A Lesson in Letting Go

3 min
How do you politely throw up in the back of a taxicab? I can feel my stomach tightening, the bitter, acidic taste rising in the back of my throat. I look down at the cardboard bowl provided by the hospital I just came from, then up at the cabbie who is busy talking into his Bluetooth earpiece. Quietly, I lift the bowl to my mouth and puke, trying to wipe away the spit from my mouth in case the driver decided to look in the rearview mirror and see my face. It’s not how I imagined my study abroad in London turning out, but then again, at least I can check this off my ever-expanding bucket list.
By the time we reach the London Centre, located across the street from Kensington Palace, I feel well enough to stand. I thank the driver, casually holding my cardboard bowl next to my hip as I give him ten quid, and tell him to keep the change. The London Centre is virtually empty, the rest of my classmates enjoying a Shakespearean play at the Globe Theatre. My ticket to the play is wadded in my pocket, still partially wet from when I threw up on my jacket in the middle of the emergency waiting room. I think back to the prep class I took only a few months ago, though now it seems so much further away. Our teacher always said someone would get sick, someone would get hurt, someone would end up going home. I never thought that someone would be me.
I climb the four flights of stairs up to the top of our flat, out of breath when I open the door to the room I share with eleven other girls. I glance at the empty bunkbeds and begin to cry. I know I should shower and change into some clean clothes, but I’m too sick and disappointed to do anything but sit on my thin mattress pad, head in my heads. What am I going to do? The day after next we are going on a trip to Paris. My professor says if I’m not better by the morning I will have to be sent home. Months of planning, of saving money, of ticking off the days until takeoff, and I would have to leave the program two weeks early, not to mention the trip to Malta my parents and I were going to take afterwards.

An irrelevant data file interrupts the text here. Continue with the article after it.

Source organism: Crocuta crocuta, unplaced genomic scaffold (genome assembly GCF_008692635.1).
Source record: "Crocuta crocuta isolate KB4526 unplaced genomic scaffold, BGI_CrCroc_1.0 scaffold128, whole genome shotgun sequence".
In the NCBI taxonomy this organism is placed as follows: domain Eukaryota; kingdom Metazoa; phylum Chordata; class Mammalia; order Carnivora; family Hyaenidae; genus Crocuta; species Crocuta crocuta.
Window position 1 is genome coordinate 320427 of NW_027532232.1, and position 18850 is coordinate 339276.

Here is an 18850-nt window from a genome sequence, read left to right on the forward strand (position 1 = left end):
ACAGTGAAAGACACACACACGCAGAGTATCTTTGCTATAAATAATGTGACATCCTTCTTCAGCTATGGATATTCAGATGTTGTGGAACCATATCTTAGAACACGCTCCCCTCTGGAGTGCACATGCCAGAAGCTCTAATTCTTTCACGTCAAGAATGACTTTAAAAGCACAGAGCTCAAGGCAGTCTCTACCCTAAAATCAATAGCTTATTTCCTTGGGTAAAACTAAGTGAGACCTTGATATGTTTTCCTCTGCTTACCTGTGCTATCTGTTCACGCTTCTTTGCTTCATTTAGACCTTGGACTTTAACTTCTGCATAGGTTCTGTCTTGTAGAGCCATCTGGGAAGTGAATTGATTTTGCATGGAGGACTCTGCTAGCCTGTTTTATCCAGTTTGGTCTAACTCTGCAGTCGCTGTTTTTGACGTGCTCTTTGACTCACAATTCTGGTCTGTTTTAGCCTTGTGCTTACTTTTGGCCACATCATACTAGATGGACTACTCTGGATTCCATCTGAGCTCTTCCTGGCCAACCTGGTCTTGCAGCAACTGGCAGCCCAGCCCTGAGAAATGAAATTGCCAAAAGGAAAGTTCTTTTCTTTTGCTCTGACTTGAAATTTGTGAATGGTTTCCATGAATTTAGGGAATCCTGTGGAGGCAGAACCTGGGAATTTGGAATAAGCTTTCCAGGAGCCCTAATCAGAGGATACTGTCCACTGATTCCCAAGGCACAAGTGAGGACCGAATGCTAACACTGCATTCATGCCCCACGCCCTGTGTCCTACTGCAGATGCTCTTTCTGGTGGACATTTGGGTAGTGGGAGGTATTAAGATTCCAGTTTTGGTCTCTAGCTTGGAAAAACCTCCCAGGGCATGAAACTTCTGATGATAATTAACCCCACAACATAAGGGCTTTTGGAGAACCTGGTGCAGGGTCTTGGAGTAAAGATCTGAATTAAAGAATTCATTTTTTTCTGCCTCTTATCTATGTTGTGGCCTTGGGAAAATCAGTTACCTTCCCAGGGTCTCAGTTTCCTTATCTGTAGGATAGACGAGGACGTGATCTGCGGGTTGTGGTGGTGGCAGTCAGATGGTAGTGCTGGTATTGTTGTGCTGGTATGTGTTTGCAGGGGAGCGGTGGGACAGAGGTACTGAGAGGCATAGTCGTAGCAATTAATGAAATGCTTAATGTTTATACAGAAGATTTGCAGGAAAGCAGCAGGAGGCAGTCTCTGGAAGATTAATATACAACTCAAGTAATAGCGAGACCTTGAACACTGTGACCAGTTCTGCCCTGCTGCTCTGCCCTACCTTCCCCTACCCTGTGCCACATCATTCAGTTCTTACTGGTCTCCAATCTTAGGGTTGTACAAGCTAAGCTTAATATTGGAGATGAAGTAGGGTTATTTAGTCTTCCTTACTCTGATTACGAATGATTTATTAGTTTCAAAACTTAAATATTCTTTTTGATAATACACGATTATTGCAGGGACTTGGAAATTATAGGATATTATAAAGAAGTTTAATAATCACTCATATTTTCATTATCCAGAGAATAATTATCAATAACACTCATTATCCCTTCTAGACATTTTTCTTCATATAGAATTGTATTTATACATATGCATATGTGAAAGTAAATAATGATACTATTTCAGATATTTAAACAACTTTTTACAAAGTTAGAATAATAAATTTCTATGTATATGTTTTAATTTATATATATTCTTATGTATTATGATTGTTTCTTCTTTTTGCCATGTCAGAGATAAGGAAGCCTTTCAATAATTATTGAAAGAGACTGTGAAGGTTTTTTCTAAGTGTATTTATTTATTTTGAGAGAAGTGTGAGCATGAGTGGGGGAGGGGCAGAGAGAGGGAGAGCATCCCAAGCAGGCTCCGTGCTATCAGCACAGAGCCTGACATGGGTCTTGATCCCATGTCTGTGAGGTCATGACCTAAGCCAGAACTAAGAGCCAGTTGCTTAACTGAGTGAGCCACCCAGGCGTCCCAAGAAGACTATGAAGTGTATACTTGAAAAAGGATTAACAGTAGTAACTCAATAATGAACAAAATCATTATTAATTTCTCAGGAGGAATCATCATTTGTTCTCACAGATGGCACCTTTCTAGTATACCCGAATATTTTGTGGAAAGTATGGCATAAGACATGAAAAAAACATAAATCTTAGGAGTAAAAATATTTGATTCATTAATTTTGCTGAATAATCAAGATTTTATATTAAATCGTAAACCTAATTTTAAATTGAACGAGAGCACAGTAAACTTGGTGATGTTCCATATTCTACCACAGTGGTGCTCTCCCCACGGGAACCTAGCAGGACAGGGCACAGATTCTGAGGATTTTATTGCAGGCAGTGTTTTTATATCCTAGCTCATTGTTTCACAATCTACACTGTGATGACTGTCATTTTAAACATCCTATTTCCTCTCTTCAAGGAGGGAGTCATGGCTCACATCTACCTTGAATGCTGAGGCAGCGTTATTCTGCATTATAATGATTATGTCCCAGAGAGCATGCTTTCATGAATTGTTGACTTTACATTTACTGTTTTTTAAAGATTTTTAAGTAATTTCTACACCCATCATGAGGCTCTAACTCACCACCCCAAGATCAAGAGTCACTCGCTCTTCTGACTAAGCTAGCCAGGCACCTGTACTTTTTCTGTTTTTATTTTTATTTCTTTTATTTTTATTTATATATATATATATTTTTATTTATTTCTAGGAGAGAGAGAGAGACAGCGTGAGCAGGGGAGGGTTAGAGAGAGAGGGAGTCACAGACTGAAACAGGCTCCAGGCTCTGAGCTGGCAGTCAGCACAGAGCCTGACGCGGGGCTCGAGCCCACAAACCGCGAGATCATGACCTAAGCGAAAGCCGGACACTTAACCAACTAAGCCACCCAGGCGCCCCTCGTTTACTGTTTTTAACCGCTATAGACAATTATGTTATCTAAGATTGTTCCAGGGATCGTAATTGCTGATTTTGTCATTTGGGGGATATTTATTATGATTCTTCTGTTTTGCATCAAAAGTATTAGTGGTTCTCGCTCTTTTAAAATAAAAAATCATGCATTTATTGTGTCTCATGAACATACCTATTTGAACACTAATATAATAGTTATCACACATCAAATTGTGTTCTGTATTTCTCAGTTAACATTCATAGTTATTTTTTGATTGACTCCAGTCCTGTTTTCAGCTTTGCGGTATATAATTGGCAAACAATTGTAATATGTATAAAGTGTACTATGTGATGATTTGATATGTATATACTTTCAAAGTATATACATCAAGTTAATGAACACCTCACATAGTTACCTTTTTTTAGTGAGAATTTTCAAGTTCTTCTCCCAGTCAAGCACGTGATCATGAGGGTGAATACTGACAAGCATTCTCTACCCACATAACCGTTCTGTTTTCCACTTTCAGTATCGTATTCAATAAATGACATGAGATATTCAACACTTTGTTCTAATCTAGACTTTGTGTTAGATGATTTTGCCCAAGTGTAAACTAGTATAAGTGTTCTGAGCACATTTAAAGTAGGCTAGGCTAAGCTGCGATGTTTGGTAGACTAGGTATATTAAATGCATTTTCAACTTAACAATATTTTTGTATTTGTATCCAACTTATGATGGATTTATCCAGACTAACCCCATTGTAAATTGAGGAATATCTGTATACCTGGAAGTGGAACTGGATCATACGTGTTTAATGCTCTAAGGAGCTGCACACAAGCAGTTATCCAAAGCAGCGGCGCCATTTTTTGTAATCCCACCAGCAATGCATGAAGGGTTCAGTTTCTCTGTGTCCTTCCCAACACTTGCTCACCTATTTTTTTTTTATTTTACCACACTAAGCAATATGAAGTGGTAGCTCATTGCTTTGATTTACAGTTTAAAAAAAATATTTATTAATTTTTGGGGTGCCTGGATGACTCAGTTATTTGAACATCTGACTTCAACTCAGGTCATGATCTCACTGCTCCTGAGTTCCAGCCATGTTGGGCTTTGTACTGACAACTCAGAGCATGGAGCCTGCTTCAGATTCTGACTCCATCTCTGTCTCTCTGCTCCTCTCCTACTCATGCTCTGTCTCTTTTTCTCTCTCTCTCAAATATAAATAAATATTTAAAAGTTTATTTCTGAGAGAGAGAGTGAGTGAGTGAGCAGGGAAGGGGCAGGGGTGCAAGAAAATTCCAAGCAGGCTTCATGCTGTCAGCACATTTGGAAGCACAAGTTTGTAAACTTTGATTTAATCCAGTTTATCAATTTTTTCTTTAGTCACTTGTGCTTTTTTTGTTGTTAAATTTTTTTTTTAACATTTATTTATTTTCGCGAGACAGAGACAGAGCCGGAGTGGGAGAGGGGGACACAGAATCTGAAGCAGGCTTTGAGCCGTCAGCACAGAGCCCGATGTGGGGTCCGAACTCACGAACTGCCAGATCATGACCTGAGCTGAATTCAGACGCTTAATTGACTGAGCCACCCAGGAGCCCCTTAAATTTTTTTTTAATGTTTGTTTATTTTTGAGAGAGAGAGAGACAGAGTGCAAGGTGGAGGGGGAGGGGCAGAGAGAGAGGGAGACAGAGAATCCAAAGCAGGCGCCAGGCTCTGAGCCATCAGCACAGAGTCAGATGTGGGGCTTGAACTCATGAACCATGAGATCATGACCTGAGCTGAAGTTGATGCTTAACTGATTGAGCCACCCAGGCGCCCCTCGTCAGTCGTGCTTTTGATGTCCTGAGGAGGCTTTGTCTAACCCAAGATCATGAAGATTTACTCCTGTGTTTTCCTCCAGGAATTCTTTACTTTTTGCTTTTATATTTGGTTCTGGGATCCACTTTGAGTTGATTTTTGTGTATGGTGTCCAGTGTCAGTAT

Next to my head rests my essay on Boudicca from earlier in the semester. She was a warrior queen, a leader of a Celtic tribe that rebelled against Roman invasion. My illness was no flaming chariot, but I like to think that her battles and mine were on similar scales of importance. If Boudicca failed, she would lose her people and her identity. If I didn’t recover, I would be sent home and most likely never return, especially not to the London Centre. So what could I do?
Some lessons are hard to learn. And in this instance, I realized there really was nothing I could do. I could drink some Gatorade, take some Nyquil, maybe say a prayer. But my body was going to do what it was going to do, and no amount of pleading would make my stomach behave. The thought of letting go, of allowing things to just happen, is not in my nature. I like to be in control. But sometimes there is no control to be had. When I was at the hospital, no amount of control could stop me from being sick in front of hundreds of people. No amount of control could change my temperature so I didn’t have fever. I could only hope and pray that I would feel better.
The rest of the students came back after ten; most were tired after a long day of walking in the gray London rain. My professors asked that I have a meeting with them. Silently, I made my way up to their flat like the accused to the stocks. They asked me why I hadn’t communicated better, why my mom was on the phone. “Aren’t you eighteen?” they asked. I told them I felt much younger. We decided to see how I was feeling by noon tomorrow. We looked at plane tickets home, just in case.
There’s a statue of Boudicca in London, right next to the Thames. She rides on her chariot, spear raised at whatever might come her way. She didn’t know what the future held. She didn’t know that the Romans won and she would eventually die. But it didn’t matter. She was ready, she knew control wasn’t in her power, and for that she is still revered, two-thousand years later.

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